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PLoS One. 2014 Jul 16;9(7):e102695. doi: 10.1371/journal.pone.0102695. eCollection 2014.

Evolutionary divergence in the catalytic activity of the CAM-1, ROR1 and ROR2 kinase domains.

Author information

1
Department of Protein Chemistry, Genentech, Inc., South San Francisco, California, United States of America.
2
Department of Cancer Targets, Genentech, Inc., South San Francisco, California, United States of America.
3
Center for Advanced Light Microscopy, Genentech, Inc., South San Francisco, California, United States of America.
4
Department of Structural Biology, Genentech, Inc., South San Francisco, California, United States of America.

Abstract

Receptor tyrosine kinase-like orphan receptors (ROR) 1 and 2 are atypical members of the receptor tyrosine kinase (RTK) family and have been associated with several human diseases. The vertebrate RORs contain an ATP binding domain that deviates from the consensus amino acid sequence, although the impact of this deviation on catalytic activity is not known and the kinase function of these receptors remains controversial. Recently, ROR2 was shown to signal through a Wnt responsive, β-catenin independent pathway and suppress a canonical Wnt/β-catenin signal. In this work we demonstrate that both ROR1 and ROR2 kinase domains are catalytically deficient while CAM-1, the C. elegans homolog of ROR, has an active tyrosine kinase domain, suggesting a divergence in the signaling processes of the ROR family during evolution. In addition, we show that substitution of the non-consensus residues from ROR1 or ROR2 into CAM-1 and MuSK markedly reduce kinase activity, while restoration of the consensus residues in ROR does not restore robust kinase function. We further demonstrate that the membrane-bound extracellular domain alone of either ROR1 or ROR2 is sufficient for suppression of canonical Wnt3a signaling, and that this domain can also enhance Wnt5a suppression of Wnt3a signaling. Based on these data, we conclude that human ROR1 and ROR2 are RTK-like pseudokinases.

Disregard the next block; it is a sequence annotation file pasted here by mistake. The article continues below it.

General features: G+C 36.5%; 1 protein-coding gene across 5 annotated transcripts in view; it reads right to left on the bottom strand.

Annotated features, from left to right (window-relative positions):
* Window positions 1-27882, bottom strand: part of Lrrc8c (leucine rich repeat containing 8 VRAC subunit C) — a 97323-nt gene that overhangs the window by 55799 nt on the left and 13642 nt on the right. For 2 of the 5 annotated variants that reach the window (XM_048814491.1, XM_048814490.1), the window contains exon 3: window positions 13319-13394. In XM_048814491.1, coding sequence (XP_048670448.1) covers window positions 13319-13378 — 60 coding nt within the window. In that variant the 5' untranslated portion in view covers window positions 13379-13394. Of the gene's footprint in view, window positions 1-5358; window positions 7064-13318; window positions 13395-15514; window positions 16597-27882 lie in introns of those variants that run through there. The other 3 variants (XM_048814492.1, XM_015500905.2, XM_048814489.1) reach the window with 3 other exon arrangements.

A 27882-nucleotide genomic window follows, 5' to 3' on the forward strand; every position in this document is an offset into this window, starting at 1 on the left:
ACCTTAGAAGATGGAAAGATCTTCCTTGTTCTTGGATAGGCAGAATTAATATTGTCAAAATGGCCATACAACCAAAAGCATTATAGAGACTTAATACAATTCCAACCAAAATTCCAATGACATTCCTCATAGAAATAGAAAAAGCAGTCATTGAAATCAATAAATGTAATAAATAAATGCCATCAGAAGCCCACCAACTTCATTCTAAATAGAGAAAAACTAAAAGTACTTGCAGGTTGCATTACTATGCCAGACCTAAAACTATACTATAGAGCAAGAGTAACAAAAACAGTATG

PMID:
25029443
PMCID:
PMC4100928
DOI:
10.1371/journal.pone.0102695
[Indexed for MEDLINE]
Free PMC Article

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